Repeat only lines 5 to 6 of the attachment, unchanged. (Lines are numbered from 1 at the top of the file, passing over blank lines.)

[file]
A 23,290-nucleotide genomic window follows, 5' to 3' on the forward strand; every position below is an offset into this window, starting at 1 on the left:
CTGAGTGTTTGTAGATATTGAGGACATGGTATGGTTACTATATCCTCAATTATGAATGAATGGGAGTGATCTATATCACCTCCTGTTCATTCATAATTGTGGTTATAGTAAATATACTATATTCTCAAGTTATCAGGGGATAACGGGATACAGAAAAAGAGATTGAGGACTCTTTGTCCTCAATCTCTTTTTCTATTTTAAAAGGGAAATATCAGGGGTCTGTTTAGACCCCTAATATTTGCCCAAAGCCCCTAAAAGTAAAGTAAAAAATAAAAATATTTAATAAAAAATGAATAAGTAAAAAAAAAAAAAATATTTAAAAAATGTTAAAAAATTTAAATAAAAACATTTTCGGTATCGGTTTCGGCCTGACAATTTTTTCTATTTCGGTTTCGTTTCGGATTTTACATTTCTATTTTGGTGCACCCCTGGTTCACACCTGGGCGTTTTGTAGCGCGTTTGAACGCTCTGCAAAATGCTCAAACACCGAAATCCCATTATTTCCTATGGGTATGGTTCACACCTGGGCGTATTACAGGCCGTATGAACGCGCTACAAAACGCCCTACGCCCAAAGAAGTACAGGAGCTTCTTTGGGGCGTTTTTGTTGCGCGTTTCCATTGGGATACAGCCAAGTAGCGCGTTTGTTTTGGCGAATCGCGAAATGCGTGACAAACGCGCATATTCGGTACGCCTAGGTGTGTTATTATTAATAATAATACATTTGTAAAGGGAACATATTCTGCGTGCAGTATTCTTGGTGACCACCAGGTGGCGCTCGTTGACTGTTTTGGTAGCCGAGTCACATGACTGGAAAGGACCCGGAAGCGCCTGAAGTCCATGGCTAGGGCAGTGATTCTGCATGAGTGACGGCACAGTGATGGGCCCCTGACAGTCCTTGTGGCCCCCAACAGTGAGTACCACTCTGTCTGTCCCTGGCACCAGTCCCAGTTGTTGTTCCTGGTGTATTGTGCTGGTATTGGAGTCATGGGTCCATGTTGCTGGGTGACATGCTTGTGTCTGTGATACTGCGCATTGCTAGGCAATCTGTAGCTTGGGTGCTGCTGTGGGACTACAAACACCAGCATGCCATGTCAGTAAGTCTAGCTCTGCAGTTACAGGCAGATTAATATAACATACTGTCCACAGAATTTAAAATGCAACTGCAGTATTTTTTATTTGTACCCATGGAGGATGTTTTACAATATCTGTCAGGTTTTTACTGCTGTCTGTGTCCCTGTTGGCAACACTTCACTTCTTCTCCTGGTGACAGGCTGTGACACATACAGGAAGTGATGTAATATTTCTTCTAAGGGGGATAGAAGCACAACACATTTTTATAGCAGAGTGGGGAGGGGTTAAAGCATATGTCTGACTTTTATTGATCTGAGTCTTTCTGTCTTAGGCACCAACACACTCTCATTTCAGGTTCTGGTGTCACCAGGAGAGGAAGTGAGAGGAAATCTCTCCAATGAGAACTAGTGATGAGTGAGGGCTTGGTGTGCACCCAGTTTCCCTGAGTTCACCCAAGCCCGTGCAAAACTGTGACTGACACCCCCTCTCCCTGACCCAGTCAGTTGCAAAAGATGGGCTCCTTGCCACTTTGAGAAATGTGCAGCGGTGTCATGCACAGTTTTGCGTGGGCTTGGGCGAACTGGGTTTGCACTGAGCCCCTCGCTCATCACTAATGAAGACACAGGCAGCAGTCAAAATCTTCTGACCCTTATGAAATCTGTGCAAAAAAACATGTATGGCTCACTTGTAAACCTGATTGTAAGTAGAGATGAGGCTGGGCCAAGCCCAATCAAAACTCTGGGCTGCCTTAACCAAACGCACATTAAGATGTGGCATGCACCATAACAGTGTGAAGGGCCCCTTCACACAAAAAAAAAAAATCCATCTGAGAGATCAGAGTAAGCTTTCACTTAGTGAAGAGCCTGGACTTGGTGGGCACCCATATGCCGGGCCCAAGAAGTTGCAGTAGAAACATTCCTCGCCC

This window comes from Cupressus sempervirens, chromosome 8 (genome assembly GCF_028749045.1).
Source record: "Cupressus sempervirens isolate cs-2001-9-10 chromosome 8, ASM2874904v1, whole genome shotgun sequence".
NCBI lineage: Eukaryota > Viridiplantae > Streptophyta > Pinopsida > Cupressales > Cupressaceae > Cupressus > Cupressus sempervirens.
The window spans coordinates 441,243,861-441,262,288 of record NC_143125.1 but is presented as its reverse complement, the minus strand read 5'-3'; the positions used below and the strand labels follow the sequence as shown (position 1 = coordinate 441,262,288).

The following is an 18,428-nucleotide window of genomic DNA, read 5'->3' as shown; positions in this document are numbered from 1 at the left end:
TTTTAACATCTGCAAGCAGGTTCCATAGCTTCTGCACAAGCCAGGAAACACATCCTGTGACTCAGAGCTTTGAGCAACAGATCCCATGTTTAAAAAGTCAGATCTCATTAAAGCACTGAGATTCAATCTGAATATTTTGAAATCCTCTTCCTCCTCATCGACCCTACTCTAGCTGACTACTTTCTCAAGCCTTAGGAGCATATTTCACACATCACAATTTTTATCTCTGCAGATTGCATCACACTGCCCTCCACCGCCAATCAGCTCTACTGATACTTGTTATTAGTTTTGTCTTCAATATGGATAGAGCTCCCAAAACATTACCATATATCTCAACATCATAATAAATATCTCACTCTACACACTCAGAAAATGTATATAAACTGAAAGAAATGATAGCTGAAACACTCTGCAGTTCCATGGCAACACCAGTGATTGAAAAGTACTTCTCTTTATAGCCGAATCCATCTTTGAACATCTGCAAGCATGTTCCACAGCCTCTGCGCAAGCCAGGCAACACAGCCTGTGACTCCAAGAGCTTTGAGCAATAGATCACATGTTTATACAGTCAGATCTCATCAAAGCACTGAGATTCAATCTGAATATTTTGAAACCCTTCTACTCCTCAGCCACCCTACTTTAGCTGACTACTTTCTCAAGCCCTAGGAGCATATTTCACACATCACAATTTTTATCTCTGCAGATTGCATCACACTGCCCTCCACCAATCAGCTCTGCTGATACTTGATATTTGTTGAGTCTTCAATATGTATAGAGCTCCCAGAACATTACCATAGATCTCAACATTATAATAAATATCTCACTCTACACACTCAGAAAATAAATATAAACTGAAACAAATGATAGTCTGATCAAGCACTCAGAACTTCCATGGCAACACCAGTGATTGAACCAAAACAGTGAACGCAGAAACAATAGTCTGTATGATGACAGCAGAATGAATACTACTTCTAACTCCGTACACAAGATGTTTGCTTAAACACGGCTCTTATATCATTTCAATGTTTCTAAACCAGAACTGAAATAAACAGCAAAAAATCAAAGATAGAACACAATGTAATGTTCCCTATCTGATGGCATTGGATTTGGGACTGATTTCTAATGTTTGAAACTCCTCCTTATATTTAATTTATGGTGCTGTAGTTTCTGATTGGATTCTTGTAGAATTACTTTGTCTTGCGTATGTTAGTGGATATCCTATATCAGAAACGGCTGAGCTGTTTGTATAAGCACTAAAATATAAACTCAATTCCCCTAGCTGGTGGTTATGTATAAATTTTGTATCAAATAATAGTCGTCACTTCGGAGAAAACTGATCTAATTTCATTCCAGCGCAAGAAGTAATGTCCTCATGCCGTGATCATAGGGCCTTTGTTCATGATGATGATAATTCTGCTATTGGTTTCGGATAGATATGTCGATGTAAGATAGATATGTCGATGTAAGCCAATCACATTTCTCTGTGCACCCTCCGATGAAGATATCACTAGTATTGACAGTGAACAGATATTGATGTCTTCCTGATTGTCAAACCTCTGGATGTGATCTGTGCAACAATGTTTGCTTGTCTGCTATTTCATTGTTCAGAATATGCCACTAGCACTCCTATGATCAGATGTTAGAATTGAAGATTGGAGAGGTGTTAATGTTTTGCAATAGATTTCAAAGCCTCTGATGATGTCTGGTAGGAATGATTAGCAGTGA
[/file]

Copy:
NCBI lineage: Eukaryota > Viridiplantae > Streptophyta > Pinopsida > Cupressales > Cupressaceae > Cupressus > Cupressus sempervirens.
The window spans coordinates 441,243,861-441,262,288 of record NC_143125.1 but is presented as its reverse complement, the minus strand read 5'-3'; the positions used below and the strand labels follow the sequence as shown (position 1 = coordinate 441,262,288).